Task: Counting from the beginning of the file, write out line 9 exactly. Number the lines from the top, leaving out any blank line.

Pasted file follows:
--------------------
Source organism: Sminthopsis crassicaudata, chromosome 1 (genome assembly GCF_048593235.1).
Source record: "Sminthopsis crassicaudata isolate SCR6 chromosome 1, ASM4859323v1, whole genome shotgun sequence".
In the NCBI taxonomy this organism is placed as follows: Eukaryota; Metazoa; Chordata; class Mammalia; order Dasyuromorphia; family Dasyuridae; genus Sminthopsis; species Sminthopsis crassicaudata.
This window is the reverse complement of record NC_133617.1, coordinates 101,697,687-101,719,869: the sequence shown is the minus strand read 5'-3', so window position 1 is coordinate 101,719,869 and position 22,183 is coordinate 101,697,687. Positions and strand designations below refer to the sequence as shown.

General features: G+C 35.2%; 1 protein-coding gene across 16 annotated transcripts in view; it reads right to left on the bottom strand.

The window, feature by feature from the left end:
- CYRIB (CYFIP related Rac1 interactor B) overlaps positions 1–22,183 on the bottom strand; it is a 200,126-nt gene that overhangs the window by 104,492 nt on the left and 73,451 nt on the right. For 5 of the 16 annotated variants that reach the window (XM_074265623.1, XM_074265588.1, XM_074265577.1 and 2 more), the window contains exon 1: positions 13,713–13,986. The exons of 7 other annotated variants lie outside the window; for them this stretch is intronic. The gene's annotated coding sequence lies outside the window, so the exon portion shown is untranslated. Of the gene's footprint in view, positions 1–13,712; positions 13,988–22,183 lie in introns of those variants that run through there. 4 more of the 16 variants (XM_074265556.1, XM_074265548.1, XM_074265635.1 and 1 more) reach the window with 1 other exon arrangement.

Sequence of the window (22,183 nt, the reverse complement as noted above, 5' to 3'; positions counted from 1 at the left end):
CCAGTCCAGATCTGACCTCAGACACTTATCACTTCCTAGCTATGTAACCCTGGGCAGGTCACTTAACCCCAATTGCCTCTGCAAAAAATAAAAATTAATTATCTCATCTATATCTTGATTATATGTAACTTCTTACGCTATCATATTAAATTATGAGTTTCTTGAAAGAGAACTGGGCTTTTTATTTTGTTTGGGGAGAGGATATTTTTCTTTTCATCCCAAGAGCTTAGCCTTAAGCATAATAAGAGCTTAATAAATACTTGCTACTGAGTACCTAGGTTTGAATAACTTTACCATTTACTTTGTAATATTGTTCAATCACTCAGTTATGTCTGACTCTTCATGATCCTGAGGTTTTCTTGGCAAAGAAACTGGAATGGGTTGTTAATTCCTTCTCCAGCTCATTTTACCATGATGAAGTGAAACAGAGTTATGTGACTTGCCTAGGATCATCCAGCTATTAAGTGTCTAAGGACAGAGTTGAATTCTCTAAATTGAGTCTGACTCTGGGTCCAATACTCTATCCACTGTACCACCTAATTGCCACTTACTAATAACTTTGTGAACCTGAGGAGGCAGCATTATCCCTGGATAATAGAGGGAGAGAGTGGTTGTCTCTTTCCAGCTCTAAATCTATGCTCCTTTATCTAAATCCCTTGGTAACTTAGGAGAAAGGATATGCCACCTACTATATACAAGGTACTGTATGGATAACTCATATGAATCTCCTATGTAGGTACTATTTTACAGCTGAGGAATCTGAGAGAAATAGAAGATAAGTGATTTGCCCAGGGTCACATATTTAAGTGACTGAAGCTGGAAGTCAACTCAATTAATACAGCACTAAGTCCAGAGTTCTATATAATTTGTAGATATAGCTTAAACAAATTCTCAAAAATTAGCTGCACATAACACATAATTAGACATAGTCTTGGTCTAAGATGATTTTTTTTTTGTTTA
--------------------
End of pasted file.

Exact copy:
CCAGTCCAGATCTGACCTCAGACACTTATCACTTCCTAGCTATGTAACCCTGGGCAGGTCACTTAACCCCAATTGCCTCTGCAAAAAATAAAAATTAATTATCTCATCTATATCTTGATTATATGTAACTTCTTACGCTATCATATTAAATTATGAGTTTCTTGAAAGAGAACTGGGCTTTTTATTTTGTTTGGGGAGAGGATATTTTTCTTTTCATCCCAAGAGCTTAGCCTTAAGCATAATAAGAGCTTAATAAATACTTGCTACTGAGTACCTAGGTTTGAATAACTTTACCATTTACTTTGTAATATTGTTCAATCACTCAGTTATGTCTGACTCTTCATGATCCTGAGGTTTTCTTGGCAAAGAAACTGGAATGGGTTGTTAATTCCTTCTCCAGCTCATTTTACCATGATGAAGTGAAACAGAGTTATGTGACTTGCCTAGGATCATCCAGCTATTAAGTGTCTAAGGACAGAGTTGAATTCTCTAAATTGAGTCTGACTCTGGGTCCAATACTCTATCCACTGTACCACCTAATTGCCACTTACTAATAACTTTGTGAACCTGAGGAGGCAGCATTATCCCTGGATAATAGAGGGAGAGAGTGGTTGTCTCTTTCCAGCTCTAAATCTATGCTCCTTTATCTAAATCCCTTGGTAACTTAGGAGAAAGGATATGCCACCTACTATATACAAGGTACTGTATGGATAACTCATATGAATCTCCTATGTAGGTACTATTTTACAGCTGAGGAATCTGAGAGAAATAGAAGATAAGTGATTTGCCCAGGGTCACATATTTAAGTGACTGAAGCTGGAAGTCAACTCAATTAATACAGCACTAAGTCCAGAGTTCTATATAATTTGTAGATATAGCTTAAACAAATTCTCAAAAATTAGCTGCACATAACACATAATTAGACATAGTCTTGGTCTAAGATGATTTTTTTTTTGTTTA